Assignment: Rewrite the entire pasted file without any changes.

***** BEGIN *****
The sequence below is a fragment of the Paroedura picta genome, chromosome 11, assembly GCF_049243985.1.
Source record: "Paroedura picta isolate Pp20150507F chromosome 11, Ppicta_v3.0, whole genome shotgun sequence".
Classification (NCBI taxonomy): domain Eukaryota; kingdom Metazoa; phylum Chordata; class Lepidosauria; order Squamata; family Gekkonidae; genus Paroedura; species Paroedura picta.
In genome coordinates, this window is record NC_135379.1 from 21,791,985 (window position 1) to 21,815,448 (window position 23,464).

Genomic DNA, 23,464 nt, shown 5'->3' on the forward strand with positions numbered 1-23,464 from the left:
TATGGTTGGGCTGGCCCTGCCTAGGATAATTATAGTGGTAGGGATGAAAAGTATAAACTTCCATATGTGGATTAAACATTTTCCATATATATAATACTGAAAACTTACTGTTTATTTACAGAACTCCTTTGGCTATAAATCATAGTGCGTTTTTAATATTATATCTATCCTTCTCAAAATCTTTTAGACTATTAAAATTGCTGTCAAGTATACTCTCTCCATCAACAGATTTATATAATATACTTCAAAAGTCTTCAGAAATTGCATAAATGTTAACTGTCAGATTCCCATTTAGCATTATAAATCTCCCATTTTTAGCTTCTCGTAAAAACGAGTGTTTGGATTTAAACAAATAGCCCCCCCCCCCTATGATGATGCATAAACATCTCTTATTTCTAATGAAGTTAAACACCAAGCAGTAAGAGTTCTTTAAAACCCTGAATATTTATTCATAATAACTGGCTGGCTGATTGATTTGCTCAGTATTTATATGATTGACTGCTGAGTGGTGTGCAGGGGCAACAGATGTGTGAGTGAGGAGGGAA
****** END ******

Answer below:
The sequence below is a fragment of the Paroedura picta genome, chromosome 11, assembly GCF_049243985.1.
Source record: "Paroedura picta isolate Pp20150507F chromosome 11, Ppicta_v3.0, whole genome shotgun sequence".
Classification (NCBI taxonomy): domain Eukaryota; kingdom Metazoa; phylum Chordata; class Lepidosauria; order Squamata; family Gekkonidae; genus Paroedura; species Paroedura picta.
In genome coordinates, this window is record NC_135379.1 from 21,791,985 (window position 1) to 21,815,448 (window position 23,464).

Genomic DNA, 23,464 nt, shown 5'->3' on the forward strand with positions numbered 1-23,464 from the left:
TATGGTTGGGCTGGCCCTGCCTAGGATAATTATAGTGGTAGGGATGAAAAGTATAAACTTCCATATGTGGATTAAACATTTTCCATATATATAATACTGAAAACTTACTGTTTATTTACAGAACTCCTTTGGCTATAAATCATAGTGCGTTTTTAATATTATATCTATCCTTCTCAAAATCTTTTAGACTATTAAAATTGCTGTCAAGTATACTCTCTCCATCAACAGATTTATATAATATACTTCAAAAGTCTTCAGAAATTGCATAAATGTTAACTGTCAGATTCCCATTTAGCATTATAAATCTCCCATTTTTAGCTTCTCGTAAAAACGAGTGTTTGGATTTAAACAAATAGCCCCCCCCCCCTATGATGATGCATAAACATCTCTTATTTCTAATGAAGTTAAACACCAAGCAGTAAGAGTTCTTTAAAACCCTGAATATTTATTCATAATAACTGGCTGGCTGATTGATTTGCTCAGTATTTATATGATTGACTGCTGAGTGGTGTGCAGGGGCAACAGATGTGTGAGTGAGGAGGGAA